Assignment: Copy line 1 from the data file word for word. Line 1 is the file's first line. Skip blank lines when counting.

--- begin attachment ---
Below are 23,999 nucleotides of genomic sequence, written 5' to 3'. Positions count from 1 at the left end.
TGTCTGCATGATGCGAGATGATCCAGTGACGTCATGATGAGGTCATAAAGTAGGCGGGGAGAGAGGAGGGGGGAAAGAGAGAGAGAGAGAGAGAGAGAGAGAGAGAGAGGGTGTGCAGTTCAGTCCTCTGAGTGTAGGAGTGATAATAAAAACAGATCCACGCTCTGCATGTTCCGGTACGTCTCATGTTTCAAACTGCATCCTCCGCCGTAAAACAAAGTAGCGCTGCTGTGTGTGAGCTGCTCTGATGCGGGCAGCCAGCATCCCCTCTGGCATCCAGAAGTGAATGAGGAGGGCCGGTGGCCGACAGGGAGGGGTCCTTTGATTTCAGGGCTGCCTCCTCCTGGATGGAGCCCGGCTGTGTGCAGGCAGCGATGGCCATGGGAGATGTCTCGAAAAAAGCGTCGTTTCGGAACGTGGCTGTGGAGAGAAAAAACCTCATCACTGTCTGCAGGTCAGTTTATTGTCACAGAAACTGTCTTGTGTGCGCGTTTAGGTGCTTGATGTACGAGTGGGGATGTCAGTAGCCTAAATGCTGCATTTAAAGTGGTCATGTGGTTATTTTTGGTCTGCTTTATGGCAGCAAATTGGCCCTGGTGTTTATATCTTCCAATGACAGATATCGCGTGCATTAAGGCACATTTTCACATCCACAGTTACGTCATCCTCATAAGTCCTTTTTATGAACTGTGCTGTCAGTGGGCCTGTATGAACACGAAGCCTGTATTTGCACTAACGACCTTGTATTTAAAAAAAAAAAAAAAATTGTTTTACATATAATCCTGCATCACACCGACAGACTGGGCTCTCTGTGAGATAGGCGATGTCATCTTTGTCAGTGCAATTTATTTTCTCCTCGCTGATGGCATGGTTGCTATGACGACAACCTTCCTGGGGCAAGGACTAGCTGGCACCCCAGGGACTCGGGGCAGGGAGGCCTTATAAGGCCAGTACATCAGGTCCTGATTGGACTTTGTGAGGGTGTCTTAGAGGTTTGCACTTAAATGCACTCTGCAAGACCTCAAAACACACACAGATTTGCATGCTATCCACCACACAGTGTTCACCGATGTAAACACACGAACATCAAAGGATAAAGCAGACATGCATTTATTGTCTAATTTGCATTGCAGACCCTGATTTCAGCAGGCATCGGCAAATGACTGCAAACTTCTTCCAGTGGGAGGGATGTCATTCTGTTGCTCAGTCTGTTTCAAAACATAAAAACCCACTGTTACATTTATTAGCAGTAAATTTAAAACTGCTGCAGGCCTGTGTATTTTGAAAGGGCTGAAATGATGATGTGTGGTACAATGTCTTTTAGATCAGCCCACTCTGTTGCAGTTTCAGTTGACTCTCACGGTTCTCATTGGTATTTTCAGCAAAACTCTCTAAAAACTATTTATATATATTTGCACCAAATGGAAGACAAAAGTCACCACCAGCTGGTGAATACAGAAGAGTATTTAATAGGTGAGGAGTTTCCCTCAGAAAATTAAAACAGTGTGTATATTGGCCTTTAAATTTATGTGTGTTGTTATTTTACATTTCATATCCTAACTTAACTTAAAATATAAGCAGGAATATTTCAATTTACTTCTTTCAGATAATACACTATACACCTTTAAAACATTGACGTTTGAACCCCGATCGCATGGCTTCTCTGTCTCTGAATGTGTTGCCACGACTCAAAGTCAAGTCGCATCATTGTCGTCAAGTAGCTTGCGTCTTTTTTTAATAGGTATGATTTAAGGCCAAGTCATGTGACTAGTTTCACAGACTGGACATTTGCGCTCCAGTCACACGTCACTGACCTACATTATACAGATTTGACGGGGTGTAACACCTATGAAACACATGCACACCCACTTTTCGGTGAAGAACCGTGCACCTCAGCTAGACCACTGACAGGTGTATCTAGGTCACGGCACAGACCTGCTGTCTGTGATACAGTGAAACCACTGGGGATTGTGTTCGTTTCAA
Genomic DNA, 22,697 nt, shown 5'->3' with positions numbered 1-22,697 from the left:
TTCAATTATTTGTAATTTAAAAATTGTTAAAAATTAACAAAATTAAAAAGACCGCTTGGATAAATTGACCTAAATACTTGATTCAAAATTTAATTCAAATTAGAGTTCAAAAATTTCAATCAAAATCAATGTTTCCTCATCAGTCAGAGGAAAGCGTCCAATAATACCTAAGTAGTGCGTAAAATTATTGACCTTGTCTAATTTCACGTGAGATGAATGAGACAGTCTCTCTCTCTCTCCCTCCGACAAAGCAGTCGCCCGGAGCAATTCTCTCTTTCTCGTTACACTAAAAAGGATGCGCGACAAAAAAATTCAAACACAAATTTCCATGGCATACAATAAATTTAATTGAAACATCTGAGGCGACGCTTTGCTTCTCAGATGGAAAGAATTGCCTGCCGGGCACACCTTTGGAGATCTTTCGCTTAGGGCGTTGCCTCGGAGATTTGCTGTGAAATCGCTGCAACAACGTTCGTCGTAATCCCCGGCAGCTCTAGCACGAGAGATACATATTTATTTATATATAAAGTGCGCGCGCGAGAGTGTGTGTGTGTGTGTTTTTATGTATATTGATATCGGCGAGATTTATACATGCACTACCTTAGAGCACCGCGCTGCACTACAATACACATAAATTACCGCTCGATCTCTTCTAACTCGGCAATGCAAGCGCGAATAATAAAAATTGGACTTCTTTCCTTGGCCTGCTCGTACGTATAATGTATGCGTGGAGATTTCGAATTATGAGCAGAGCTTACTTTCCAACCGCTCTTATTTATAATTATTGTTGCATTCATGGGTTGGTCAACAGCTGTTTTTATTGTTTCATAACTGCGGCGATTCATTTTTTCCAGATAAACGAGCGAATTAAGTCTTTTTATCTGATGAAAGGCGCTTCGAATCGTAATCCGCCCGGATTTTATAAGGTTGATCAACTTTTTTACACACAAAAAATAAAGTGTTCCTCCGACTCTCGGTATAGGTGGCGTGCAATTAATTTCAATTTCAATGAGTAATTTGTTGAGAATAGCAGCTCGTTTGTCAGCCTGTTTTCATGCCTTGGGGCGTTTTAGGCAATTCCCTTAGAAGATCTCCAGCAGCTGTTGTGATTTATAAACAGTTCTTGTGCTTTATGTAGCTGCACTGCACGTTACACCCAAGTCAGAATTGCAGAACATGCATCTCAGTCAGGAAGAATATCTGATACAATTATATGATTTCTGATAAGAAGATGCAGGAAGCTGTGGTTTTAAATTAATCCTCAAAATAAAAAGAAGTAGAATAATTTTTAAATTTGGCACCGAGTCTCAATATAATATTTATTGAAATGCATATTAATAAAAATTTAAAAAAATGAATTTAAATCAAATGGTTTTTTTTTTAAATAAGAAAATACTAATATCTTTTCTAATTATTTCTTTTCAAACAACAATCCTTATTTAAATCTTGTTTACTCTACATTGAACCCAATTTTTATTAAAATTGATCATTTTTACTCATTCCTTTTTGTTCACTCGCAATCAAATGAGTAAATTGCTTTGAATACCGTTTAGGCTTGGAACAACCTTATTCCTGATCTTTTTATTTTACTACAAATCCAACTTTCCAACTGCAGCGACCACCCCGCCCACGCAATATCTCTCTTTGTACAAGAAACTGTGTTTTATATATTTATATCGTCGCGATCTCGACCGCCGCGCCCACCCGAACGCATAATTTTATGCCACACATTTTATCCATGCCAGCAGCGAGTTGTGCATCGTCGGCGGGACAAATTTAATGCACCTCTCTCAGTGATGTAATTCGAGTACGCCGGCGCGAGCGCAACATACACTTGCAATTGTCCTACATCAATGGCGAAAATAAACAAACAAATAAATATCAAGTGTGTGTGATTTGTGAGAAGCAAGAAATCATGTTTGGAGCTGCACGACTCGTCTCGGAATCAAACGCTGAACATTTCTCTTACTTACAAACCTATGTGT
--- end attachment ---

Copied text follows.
Below are 23,999 nucleotides of genomic sequence, written 5' to 3'. Positions count from 1 at the left end.